Keep Concentrated Poverty at the Forefront
Reardon and Bischoff call on us to pay more attention to the segregation of the affluent, which by the authors’ measures has actually surpassed the segregation of the poor. While I agree that we should potentially be concerned about the increasing segregation of the affluent, there are also some fundamental reasons why concentrated poverty is likely to remain a greater concern.
While there is surely more that we can and should learn about the concentration of the affluent, there is no concrete evidence about negative societal impacts that stem from the concentration of the affluent. Reardon and Bischoff offer one plausible hypothesis – that segregated affluent people will be less likely to support policies that benefit poor or middle class households. But even taking into account the outsized influence that the affluent have on American politics, do we know that spatial segregation limits political empathy? Without such evidence, we are left without a tangible effect from concentrated affluence.
On the other hand, we have substantial evidence demonstrating that people who live in high-poverty neighborhoods endure limited opportunities and negative outcomes. It makes intuitive sense that the disadvantaged suffer from being isolated from the advantaged. We cannot say the same about the highly advantaged. And these realities have clear policy implications: the people of Beverly Hills and Manhattan’s Upper East Side are not suffering from a lack of public investment, unlike those in South LA and East New York.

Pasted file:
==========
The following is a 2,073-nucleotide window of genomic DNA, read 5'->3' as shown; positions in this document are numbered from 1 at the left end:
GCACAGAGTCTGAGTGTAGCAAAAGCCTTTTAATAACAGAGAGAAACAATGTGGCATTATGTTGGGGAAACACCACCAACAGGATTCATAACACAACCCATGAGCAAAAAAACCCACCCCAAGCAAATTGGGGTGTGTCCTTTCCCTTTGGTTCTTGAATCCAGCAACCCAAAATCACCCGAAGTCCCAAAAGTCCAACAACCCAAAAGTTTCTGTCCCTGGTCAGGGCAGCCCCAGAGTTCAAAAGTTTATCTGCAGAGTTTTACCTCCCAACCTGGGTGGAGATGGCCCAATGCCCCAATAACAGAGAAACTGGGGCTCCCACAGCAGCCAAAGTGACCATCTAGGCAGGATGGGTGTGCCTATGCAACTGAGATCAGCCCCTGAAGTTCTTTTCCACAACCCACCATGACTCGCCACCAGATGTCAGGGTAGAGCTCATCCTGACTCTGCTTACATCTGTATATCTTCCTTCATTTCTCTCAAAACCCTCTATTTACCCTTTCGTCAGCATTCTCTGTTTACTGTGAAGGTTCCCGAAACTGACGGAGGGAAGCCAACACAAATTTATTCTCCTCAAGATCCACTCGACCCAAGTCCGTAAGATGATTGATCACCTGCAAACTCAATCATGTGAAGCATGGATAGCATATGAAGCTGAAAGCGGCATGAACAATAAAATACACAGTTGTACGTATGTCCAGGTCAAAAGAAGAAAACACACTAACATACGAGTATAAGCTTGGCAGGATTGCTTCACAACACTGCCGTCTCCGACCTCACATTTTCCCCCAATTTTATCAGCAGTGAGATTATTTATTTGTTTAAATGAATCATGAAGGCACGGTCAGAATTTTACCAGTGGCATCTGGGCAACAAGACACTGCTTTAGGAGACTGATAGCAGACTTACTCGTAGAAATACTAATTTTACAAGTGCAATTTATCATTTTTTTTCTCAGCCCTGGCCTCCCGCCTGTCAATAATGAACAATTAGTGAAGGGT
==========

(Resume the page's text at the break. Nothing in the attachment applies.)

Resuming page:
The growing concentration of affluence does create the worrisome possibility that the affluent could hoard outsized amounts of the best public services and amenities even more so than is already the case. Yet children of middle class parents in most metropolitan areas still go to high-performing public schools and those families still live in safe neighborhoods. This is not typically the case for lower income households. In research with Ingrid Ellen and Katherine O’Regan, we found that twice as many poor renter households lived in high crime neighborhoods as the general population. Though the gap in income may be widening, the differences between the affluent and the middle class are not as stark in terms of exposure to neighborhood crime, low-achieving schools, and other neighborhood aspects as are the differences between the poor and the middle class. If we look at segregation not just of people but of the tangible benefits that a neighborhood offers its residents, then the poor are the outlier, not the affluent.
I agree with Reardon and Bischoff that “neighborhoods are not islands.” Like the authors, I advocate for knowing more about the macroeconomic forces and metropolitan-level factors that can explain why economic segregation is occurring. There is a risk of dependent variable overload, however, if we bring the concentration of the affluence to the fore in such research. The causes of the increased concentration of the affluent may well differ from the causes of the increased concentration of poverty. But in addressing those causes, it matters which types of segregation we care about the most. Until we see more evidence on the negative effects of affluent segregation, we should prioritize solutions for concentrated poverty.